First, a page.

In a unique situation, when Jim and his team went into the studio to tape The Muppet Show on August 7, 1980, they knew their guest star intimately. A last minute cancellation meant that they were short a guest star so Chris Langham, a comedian and member of the writing staff, stepped in to fill the breach. Three years earlier, at the suggestion of John Cleese, Jerry Juhl reached out to the London-based Langham and asked if he would be interested in writing some sample segments with an eye toward adding him to the writing team. In a two-page letter, Jerry described what he was looking for (without presuming that Langham knew the show well):
“Basically I would like you to try your hand at writing three short segments – an “At The Dance” piece, wherein a series of couples dance in a ballroom setting, and one by one we hear them doing jokes – usually set-up and punch line, sometimes one liners. Visual jokes are nice, especially to finish, but good verbal jokes are a must. Secondly, a Fozzie Bear monologue. I hope you know Fozzie –our very insecure stand-up comic who tries to do a monologue only to be constantly heckled by our two old guys in the box, Statler and Waldorf. The material I’m sending you does not contain a Fozzie monologue, but does contain a very good (but unusually long) monologue in which Milton Berle is heckled. The form is basically the same, except that Fozzie crumbles under pressure a lot faster. Finally, I’d like you to try a single “Backstage” sequence – we can speak about that by phone….”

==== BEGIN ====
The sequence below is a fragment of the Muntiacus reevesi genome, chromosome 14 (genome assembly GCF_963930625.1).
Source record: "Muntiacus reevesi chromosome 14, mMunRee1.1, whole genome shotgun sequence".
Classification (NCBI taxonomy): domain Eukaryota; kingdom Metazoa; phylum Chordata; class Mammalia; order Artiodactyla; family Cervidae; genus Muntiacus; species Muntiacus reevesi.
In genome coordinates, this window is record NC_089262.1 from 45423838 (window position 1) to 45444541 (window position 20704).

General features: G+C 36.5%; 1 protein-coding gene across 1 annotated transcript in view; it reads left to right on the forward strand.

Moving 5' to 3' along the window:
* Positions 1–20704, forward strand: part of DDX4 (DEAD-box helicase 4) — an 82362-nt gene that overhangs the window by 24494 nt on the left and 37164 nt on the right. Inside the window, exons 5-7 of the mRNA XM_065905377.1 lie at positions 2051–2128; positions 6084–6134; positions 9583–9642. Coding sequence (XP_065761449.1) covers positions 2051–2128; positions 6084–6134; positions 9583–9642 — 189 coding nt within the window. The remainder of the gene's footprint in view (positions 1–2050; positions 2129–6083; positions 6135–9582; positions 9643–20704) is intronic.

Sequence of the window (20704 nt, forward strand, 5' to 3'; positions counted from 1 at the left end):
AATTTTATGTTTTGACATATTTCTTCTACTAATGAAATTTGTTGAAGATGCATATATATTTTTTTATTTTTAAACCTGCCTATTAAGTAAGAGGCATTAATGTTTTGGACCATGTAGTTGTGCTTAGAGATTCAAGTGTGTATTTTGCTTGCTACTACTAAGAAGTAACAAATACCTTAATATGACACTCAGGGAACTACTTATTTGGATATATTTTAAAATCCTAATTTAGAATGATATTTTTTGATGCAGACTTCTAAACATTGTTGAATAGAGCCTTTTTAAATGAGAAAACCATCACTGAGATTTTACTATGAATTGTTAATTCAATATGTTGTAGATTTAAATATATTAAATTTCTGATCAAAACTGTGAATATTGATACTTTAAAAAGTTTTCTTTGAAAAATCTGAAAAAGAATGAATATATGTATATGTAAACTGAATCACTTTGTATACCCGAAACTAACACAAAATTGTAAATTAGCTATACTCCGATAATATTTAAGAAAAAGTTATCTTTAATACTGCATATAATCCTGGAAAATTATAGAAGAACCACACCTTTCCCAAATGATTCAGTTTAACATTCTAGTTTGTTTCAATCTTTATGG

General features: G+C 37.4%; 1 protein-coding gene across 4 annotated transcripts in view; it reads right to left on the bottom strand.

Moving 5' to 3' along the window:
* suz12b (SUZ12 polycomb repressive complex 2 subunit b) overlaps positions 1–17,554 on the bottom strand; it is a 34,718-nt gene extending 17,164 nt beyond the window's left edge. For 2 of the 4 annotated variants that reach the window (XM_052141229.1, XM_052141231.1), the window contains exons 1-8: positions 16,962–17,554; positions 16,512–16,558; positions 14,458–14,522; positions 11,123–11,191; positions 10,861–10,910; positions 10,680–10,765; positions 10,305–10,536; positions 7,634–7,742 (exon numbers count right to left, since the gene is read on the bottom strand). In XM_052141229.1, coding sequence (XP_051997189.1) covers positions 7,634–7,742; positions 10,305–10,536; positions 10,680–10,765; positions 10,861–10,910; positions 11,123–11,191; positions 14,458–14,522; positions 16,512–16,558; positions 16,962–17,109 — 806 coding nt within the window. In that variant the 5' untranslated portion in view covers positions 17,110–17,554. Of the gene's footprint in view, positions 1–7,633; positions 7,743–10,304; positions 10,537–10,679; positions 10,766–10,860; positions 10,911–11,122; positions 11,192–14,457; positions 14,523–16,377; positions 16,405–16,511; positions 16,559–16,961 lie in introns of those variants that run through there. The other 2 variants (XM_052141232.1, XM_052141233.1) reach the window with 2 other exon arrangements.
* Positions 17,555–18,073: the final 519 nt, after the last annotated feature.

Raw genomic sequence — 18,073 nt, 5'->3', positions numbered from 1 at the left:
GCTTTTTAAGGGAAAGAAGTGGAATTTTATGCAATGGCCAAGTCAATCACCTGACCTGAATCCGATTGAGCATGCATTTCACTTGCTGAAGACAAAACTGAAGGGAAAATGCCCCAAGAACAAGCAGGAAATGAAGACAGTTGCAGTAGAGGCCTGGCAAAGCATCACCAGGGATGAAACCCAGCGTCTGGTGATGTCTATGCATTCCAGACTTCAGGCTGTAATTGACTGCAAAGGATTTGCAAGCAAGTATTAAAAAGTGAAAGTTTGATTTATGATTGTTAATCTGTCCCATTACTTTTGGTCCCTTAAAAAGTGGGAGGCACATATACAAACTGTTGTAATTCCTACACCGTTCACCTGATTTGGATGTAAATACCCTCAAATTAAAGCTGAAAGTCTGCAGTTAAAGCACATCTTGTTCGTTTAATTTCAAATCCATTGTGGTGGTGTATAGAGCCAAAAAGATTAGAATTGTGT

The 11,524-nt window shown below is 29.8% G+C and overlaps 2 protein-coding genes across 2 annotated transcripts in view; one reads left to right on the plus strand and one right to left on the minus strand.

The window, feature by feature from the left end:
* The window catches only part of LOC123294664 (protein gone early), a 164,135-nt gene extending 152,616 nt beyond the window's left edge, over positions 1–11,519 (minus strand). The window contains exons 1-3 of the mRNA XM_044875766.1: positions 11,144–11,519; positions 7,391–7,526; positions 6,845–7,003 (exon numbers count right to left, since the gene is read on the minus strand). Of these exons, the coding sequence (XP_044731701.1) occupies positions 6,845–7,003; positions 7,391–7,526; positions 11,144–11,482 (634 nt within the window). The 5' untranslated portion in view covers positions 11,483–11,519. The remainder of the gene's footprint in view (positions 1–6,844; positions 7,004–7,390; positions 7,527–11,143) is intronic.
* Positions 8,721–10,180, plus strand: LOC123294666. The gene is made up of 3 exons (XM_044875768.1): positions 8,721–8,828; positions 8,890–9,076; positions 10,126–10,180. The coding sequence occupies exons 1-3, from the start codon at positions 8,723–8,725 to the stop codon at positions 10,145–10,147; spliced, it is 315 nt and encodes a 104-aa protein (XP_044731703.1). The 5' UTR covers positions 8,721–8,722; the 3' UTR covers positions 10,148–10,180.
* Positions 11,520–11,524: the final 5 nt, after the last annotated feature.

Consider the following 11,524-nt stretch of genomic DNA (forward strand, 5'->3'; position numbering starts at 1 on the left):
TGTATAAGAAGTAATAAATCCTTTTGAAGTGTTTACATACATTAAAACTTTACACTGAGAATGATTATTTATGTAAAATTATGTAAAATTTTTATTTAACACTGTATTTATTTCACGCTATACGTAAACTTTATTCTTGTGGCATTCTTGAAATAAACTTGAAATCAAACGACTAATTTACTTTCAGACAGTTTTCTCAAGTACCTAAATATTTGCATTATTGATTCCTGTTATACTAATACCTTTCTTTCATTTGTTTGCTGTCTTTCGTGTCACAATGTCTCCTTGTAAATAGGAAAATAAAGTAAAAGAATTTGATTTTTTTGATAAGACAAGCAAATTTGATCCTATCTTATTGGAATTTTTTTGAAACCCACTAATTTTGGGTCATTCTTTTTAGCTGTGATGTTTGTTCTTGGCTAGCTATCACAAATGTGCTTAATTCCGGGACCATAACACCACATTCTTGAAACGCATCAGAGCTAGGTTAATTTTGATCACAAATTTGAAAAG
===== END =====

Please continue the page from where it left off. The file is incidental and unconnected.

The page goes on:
Clearly, Langham passed the test, and he provided some material for the Petula Clark episode in Season 2. For the 3rd, 4th and 5th seasons, Langham was a full-time member of the writing staff. He shared in the Emmy Award for writing for the Carol Burnett episode, and he also co-wrote the script for the television special, The Muppets Go to The Movies. In 1982, Langham ghost-wrote Gonzo’s memoir, “The” Is My Middle Name, but they never found a publisher brave enough to print it.